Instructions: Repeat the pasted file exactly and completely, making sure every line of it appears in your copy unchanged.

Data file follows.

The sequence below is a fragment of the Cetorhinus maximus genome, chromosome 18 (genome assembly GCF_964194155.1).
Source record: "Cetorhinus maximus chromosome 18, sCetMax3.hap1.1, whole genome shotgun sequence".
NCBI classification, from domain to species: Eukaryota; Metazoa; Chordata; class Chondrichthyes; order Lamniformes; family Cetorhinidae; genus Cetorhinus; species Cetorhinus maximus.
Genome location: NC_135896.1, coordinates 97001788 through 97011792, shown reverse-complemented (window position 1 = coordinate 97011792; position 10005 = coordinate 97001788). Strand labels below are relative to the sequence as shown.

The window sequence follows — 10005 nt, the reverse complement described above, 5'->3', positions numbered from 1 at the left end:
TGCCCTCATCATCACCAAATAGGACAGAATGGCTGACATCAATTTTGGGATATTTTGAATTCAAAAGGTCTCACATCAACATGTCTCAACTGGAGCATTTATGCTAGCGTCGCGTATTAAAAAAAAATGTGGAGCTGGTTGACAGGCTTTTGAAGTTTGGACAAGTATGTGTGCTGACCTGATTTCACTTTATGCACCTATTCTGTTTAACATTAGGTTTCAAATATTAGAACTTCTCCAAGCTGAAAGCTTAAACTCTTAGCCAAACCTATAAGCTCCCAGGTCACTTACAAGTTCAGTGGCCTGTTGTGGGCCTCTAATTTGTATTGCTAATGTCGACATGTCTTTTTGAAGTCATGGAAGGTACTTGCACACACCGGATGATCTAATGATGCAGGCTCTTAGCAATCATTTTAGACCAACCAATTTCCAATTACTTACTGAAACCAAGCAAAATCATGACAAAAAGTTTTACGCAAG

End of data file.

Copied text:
The sequence below is a fragment of the Cetorhinus maximus genome, chromosome 18 (genome assembly GCF_964194155.1).
Source record: "Cetorhinus maximus chromosome 18, sCetMax3.hap1.1, whole genome shotgun sequence".
NCBI classification, from domain to species: Eukaryota; Metazoa; Chordata; class Chondrichthyes; order Lamniformes; family Cetorhinidae; genus Cetorhinus; species Cetorhinus maximus.
Genome location: NC_135896.1, coordinates 97001788 through 97011792, shown reverse-complemented (window position 1 = coordinate 97011792; position 10005 = coordinate 97001788). Strand labels below are relative to the sequence as shown.

The window sequence follows — 10005 nt, the reverse complement described above, 5'->3', positions numbered from 1 at the left end:
TGCCCTCATCATCACCAAATAGGACAGAATGGCTGACATCAATTTTGGGATATTTTGAATTCAAAAGGTCTCACATCAACATGTCTCAACTGGAGCATTTATGCTAGCGTCGCGTATTAAAAAAAAATGTGGAGCTGGTTGACAGGCTTTTGAAGTTTGGACAAGTATGTGTGCTGACCTGATTTCACTTTATGCACCTATTCTGTTTAACATTAGGTTTCAAATATTAGAACTTCTCCAAGCTGAAAGCTTAAACTCTTAGCCAAACCTATAAGCTCCCAGGTCACTTACAAGTTCAGTGGCCTGTTGTGGGCCTCTAATTTGTATTGCTAATGTCGACATGTCTTTTTGAAGTCATGGAAGGTACTTGCACACACCGGATGATCTAATGATGCAGGCTCTTAGCAATCATTTTAGACCAACCAATTTCCAATTACTTACTGAAACCAAGCAAAATCATGACAAAAAGTTTTACGCAAG